It was fourth of July, 2:30 p.m. My favorite local micro roasting coffee shop, Blue Kangaroo, had just closed for the day. I needed coffee. I had two choices if I was going to sate my caffeine jones:
1) The Starbucks four blocks away or
2) The Starbucks 10 blocks away.
Coincidentally, I had just finished reading Onward, the latest book by Starbucks’ CEO Howard Schulz. Working in the loyalty industry, I follow Starbucks because they are considered the bellwether of customer rewards programs . At 300+ pages, Onward requires a sense of dedication. In the end, I was rewarded with insight on a number of topics, not least of which was Schulz’ ruminations on Starbucks’ as a community gathering spot. A so-called “Third Place,” after home and work, where “people can connect with others and reconnect with themselves.” Heady stuff. I mostly just needed to wake up after an early afternoon nap. Still, I had to decide between two locations – and I decided on the one twice as far away.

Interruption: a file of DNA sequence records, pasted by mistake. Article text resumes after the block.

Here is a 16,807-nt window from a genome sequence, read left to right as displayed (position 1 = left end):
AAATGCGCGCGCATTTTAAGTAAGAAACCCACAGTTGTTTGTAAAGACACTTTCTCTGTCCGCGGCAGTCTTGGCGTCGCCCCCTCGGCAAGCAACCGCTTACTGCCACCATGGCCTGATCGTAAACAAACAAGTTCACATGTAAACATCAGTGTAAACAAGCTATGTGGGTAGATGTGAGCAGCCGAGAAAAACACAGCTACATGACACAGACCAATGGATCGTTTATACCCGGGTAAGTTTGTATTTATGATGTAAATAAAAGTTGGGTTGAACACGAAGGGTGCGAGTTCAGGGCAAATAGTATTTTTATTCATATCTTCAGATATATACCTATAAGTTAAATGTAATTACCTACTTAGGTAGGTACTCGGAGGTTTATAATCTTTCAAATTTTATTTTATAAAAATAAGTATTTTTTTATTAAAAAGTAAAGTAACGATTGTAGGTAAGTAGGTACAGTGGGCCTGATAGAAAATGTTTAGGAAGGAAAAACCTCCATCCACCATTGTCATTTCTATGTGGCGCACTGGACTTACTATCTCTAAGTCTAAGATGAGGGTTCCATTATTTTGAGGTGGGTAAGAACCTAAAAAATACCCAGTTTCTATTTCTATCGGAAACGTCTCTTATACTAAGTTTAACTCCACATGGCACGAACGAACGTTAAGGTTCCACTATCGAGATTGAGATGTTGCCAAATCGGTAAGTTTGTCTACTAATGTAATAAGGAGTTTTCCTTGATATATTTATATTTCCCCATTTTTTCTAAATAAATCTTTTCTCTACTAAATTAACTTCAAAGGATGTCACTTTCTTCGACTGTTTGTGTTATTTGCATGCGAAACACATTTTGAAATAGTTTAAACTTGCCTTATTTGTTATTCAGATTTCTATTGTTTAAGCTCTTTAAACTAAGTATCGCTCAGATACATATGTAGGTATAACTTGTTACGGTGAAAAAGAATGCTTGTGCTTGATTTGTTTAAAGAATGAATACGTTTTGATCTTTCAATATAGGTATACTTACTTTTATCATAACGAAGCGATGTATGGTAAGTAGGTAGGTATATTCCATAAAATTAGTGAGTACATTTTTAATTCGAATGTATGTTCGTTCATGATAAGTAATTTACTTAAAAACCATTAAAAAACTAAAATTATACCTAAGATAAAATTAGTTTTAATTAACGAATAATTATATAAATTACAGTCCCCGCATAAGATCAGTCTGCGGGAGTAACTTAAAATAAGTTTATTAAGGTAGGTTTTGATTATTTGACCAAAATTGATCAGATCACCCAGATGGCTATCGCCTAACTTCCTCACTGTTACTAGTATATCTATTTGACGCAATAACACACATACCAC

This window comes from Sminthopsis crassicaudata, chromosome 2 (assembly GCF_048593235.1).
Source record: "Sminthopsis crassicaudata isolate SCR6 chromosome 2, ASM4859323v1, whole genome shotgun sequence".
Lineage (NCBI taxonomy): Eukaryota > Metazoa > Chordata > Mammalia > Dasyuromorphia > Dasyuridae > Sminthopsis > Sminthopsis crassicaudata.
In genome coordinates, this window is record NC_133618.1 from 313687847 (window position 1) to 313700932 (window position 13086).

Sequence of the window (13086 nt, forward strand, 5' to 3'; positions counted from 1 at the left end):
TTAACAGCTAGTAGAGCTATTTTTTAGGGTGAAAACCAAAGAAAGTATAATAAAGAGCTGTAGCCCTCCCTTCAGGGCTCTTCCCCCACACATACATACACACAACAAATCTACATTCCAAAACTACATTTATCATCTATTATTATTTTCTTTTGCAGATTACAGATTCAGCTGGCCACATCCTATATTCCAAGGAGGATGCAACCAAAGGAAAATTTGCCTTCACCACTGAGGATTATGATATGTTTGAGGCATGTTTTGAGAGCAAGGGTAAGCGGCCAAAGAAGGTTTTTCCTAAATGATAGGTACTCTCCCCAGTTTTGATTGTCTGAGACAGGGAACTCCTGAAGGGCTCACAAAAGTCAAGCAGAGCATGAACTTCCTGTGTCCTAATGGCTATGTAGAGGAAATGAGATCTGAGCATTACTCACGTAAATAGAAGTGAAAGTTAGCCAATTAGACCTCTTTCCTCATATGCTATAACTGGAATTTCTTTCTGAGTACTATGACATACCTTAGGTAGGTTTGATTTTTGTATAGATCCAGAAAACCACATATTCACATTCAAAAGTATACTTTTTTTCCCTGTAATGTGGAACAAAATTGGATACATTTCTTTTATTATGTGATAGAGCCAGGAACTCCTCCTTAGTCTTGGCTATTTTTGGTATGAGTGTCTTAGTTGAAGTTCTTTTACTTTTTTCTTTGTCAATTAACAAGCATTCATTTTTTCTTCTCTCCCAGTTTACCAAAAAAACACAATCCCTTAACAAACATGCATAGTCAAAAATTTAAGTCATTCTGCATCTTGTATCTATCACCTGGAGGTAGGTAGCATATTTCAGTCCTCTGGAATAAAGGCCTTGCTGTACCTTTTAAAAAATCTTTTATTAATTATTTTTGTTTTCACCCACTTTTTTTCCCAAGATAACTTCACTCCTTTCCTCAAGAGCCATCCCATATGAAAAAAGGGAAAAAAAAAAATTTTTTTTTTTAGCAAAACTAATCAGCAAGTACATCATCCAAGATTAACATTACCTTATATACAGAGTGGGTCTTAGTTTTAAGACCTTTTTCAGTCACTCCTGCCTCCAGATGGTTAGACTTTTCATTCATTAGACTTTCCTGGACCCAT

I did so for reasons that before reading the book I took for granted: the store has a steady staff that greet you with a smile, the store was tastefully remodeled about three years ago, they know how to move the line, and most importantly, they’ve always prepared me a good drink. So much so that I’ve defended them from the coffee snobs : “It depends on the Starbucks, the one in my neighborhood. . . .”
When I got there, I decided to strike up a conversation with the barista:
Me: did you have negative comps at any point?
Barista: Not sure
Me: what percent of customers use the loyalty card/ app?
Barista: We have a lot of regulars, probably 50% customers use the loyalty program. Not just to get the free drink, but to upgrade every drink with free syrups and soy milk. “It’s like $1.50 off every time they use the card.”
Me (pointing to the espresso machine and asking rhetorically as the book covered the topic in detail): Is this the Mastrena?
Me: Do people like to watch you make their drink?
Barista: Yes, some do, they usually stand to the side and wait for it to be served
Me: have you read this (pointing to Onward)?
Barista: I read the first 100 pages or so. . .
Me: Yeah, it was a little repetetive. But informative. Have a Happy Fourth!